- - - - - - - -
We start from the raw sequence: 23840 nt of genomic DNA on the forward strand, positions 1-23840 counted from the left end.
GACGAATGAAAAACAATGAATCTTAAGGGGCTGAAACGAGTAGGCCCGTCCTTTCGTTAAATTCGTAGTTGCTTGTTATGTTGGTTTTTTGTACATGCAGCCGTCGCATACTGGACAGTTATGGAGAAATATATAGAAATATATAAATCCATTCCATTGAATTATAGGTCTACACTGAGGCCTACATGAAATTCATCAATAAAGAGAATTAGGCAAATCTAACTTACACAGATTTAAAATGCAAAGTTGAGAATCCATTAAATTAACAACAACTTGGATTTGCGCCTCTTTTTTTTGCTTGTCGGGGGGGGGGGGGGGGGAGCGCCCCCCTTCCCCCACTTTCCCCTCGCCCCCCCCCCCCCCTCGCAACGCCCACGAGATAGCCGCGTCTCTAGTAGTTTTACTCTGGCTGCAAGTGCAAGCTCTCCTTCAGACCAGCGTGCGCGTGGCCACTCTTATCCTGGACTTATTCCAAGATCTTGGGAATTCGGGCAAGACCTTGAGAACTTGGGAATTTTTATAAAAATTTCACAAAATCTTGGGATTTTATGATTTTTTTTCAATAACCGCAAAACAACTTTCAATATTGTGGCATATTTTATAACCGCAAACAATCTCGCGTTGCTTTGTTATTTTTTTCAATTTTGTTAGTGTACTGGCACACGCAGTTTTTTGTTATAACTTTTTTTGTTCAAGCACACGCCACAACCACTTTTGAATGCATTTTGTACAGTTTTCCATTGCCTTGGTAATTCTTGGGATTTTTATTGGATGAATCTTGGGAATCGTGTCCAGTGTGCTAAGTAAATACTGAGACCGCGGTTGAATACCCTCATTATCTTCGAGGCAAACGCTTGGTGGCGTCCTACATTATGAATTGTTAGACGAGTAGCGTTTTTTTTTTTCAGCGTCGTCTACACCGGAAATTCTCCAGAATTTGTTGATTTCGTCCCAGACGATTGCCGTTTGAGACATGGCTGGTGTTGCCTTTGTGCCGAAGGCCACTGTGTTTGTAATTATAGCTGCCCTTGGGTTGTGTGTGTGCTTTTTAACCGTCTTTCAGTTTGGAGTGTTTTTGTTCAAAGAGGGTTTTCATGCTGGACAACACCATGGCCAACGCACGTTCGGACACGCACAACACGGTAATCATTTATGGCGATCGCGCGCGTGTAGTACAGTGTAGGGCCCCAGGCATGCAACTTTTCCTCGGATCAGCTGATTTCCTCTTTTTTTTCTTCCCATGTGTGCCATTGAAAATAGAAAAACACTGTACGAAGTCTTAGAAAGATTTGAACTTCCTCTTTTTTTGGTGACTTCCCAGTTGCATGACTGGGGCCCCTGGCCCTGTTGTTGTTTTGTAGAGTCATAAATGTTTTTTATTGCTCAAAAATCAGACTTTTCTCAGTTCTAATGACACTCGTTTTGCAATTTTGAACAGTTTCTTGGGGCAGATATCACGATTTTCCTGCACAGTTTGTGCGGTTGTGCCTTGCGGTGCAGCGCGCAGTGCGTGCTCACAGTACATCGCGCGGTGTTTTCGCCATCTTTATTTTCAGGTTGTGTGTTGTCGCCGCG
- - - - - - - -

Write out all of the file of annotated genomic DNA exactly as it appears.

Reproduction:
We start from the raw sequence: 23840 nt of genomic DNA on the forward strand, positions 1-23840 counted from the left end.
GACGAATGAAAAACAATGAATCTTAAGGGGCTGAAACGAGTAGGCCCGTCCTTTCGTTAAATTCGTAGTTGCTTGTTATGTTGGTTTTTTGTACATGCAGCCGTCGCATACTGGACAGTTATGGAGAAATATATAGAAATATATAAATCCATTCCATTGAATTATAGGTCTACACTGAGGCCTACATGAAATTCATCAATAAAGAGAATTAGGCAAATCTAACTTACACAGATTTAAAATGCAAAGTTGAGAATCCATTAAATTAACAACAACTTGGATTTGCGCCTCTTTTTTTTGCTTGTCGGGGGGGGGGGGGGGGGAGCGCCCCCCTTCCCCCACTTTCCCCTCGCCCCCCCCCCCCCCTCGCAACGCCCACGAGATAGCCGCGTCTCTAGTAGTTTTACTCTGGCTGCAAGTGCAAGCTCTCCTTCAGACCAGCGTGCGCGTGGCCACTCTTATCCTGGACTTATTCCAAGATCTTGGGAATTCGGGCAAGACCTTGAGAACTTGGGAATTTTTATAAAAATTTCACAAAATCTTGGGATTTTATGATTTTTTTTCAATAACCGCAAAACAACTTTCAATATTGTGGCATATTTTATAACCGCAAACAATCTCGCGTTGCTTTGTTATTTTTTTCAATTTTGTTAGTGTACTGGCACACGCAGTTTTTTGTTATAACTTTTTTTGTTCAAGCACACGCCACAACCACTTTTGAATGCATTTTGTACAGTTTTCCATTGCCTTGGTAATTCTTGGGATTTTTATTGGATGAATCTTGGGAATCGTGTCCAGTGTGCTAAGTAAATACTGAGACCGCGGTTGAATACCCTCATTATCTTCGAGGCAAACGCTTGGTGGCGTCCTACATTATGAATTGTTAGACGAGTAGCGTTTTTTTTTTTCAGCGTCGTCTACACCGGAAATTCTCCAGAATTTGTTGATTTCGTCCCAGACGATTGCCGTTTGAGACATGGCTGGTGTTGCCTTTGTGCCGAAGGCCACTGTGTTTGTAATTATAGCTGCCCTTGGGTTGTGTGTGTGCTTTTTAACCGTCTTTCAGTTTGGAGTGTTTTTGTTCAAAGAGGGTTTTCATGCTGGACAACACCATGGCCAACGCACGTTCGGACACGCACAACACGGTAATCATTTATGGCGATCGCGCGCGTGTAGTACAGTGTAGGGCCCCAGGCATGCAACTTTTCCTCGGATCAGCTGATTTCCTCTTTTTTTTCTTCCCATGTGTGCCATTGAAAATAGAAAAACACTGTACGAAGTCTTAGAAAGATTTGAACTTCCTCTTTTTTTGGTGACTTCCCAGTTGCATGACTGGGGCCCCTGGCCCTGTTGTTGTTTTGTAGAGTCATAAATGTTTTTTATTGCTCAAAAATCAGACTTTTCTCAGTTCTAATGACACTCGTTTTGCAATTTTGAACAGTTTCTTGGGGCAGATATCACGATTTTCCTGCACAGTTTGTGCGGTTGTGCCTTGCGGTGCAGCGCGCAGTGCGTGCTCACAGTACATCGCGCGGTGTTTTCGCCATCTTTATTTTCAGGTTGTGTGTTGTCGCCGCG